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The massively punitive tariffs on solar cells, and by extension modules, that were put in place last week have caused mixed results for those in the solar industry. (For details of the ruling, click here.) SolarWorld and the six nameless, faceless companies that complained about China's subsidies and dumping of solar products in the U.S. are probably ecstatic. I have pointed out that SunPower, a stock I own, is probably one of the winners and there are likely others.
But when we take a step back, it's hard to see this tariff as a win for the solar industry as a whole in the U.S.
Trade wars hurt everyone
The latest development in this saga is a Chinese Commerce Ministry ruling that U.S. government support for six renewable energy projects violated WTO subsidy regulations. This is in retaliation for our investigation and tariffs. No word yet if China will impose tariffs or take any other punitive measures.
What is clear is that rhetoric is heating up on both sides as the U.S. and China fight for their place atop this emerging global industry. If it escalates further, there won't be any winners as U.S. solar installations will become more expensive and China will lose a great demand source for their products. It is time for cooler heads to prevail.
Last night the president and CEO of the Solar Energy Industries Association, a trade association that educates and advocates for the solar industry on behalf of 1,100 member companies, called for a truce when it released a statement that read in part:
The escalating trade conflict in the global solar industry will ultimately hurt the entire market at a time when solar energy is on the cusp of widespread adoption.
Today's ruling is yet another example of the need for dialogue. While trade remedy proceedings, such as those being pursued by both the U.S. and Chinese governments, are legitimate, essential principles of a rules-based global trading system, so too are collaboration and negotiation.
Now is the time for the U.S. and China to come together in a collaborative dialogue -- not through the lens of any one particular trade dispute but in a broader context. As stated previously, disputes within one segment of the industry affect the entire solar supply chain -- and these broad implications must be recognized. Today's decision by the Chinese government underscores this point. We, therefore, repeat our call for the U.S. and Chinese governments to immediately work together toward a mutually satisfactory resolution of the growing trade conflict within the solar industry.
Well said, in my Foolish opinion.
The U.S. is misguided
What is most disturbing to me, both as an investor and an American, is that when you look at the underlying businesses, solid U.S. companies are winning the battle against subsidized manufacturers both here and abroad (even if they do manufacture in Asia). First Solar (Nasdaq: FSLR ) and SunPower have higher margins than any of the major public solar manufacturers, and these companies are only getting stronger because they have differentiated products.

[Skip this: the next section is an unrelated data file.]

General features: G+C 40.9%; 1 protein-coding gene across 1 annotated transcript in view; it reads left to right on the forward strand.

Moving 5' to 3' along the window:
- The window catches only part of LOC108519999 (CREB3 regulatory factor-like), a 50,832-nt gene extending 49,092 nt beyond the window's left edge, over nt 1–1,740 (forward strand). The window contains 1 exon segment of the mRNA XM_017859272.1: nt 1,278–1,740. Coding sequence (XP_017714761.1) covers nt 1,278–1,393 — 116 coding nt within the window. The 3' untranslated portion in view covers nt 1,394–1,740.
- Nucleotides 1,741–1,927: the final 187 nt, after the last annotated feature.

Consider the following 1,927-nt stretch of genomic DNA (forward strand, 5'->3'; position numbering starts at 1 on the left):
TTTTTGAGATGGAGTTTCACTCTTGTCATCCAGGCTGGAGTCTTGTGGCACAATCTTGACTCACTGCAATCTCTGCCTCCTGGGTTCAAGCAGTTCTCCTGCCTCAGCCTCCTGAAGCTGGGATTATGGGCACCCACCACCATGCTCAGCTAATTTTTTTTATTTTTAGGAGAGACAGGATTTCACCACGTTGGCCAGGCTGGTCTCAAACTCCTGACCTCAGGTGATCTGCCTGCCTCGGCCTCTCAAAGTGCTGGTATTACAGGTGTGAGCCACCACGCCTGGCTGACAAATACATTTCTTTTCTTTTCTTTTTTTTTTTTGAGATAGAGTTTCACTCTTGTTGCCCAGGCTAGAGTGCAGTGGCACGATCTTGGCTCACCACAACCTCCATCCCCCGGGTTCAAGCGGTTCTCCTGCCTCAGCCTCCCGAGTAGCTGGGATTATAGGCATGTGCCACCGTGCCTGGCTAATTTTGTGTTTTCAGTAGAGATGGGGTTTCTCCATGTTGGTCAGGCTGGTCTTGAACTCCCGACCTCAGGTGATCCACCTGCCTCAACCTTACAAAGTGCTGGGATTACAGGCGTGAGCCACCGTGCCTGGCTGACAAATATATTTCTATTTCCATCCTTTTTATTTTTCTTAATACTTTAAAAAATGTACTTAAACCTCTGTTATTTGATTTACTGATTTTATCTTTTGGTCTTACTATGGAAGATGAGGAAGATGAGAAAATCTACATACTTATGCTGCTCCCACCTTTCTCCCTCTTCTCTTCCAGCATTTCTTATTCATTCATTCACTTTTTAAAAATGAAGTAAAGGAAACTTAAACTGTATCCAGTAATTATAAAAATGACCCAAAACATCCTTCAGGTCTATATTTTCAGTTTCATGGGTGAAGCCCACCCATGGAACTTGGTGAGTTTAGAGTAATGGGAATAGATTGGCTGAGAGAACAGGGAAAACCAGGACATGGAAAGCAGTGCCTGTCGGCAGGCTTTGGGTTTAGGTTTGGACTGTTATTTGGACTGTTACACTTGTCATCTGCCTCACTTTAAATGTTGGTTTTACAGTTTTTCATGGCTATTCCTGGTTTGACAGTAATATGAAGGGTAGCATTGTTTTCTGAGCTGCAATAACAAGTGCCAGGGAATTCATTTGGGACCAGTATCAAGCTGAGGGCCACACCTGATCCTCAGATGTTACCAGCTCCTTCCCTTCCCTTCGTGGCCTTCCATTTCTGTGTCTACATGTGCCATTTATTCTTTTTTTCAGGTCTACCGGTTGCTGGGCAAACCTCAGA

European companies are going bankrupt almost daily, Chinese manufacturers are forced to sell below cost (something that can't last forever), and at the end of the day U.S. companies are still able to compete.
There's also the solar supply chain to think about. Sure, U.S. manufacturers may be put at a disadvantage to Chinese subsidies, but module sales, inverter suppliers, solar contractors, utilities, and many others in the supply chain will be affected if and when costs go up. What may be good for a few companies isn't good for the solar industry as a whole.
Do we have two feet to stand on?
I'm not a lawyer (and won't pretend to play one on the Internet) but I don't understand how we can be mad about Chinese subsidies when we've funded Solyndra and given loan guarantees to solar installations. It isn't quite the same as the blank check LDK Solar (NYSE: LDK ) , Trina Solar (NYSE: TSL ) , Suntech Power (NYSE: STP ) , and others have gotten from China, but it isn't like we aren't trying to help our solar industry succeed.
If you're cheating and I'm cheating, is it fair to penalize you and not me? Shouldn't both of us be penalized?
It's bigger than SolarWorld
I can understand how SolarWorld would want to protect its business and don't even disagree that China hasn't helped build sustainable businesses by dumping money into companies that won't ever make money. But this may hurt the U.S. more than China.
GT Advanced Technologies (Nasdaq: GTAT ) is a major supplier of equipment and even raw materials to China and has a lot to lose if there is retaliation. We are also a major exporter of polysilicon, the raw material solar modules are built from. To top it off, China actually buys more solar products from us than we do from them. Subsidy or not, dumping or not, we're coming out ahead.
Call a truce now
What I'm hearing from the industry is that the current tariffs are not the best way to do business. Sure, China isn't competing on a level playing field, but this issue would be better solved through negotiation than by an escalating trade war.
President Obama, if you want the solar industry to succeed, this isn't the way to do it. You're making solar more costly for customers, putting exports at risk, and throwing up roadblocks for one of the few industries growing in the U.S. right now.
The industry has spoken and you're not helping.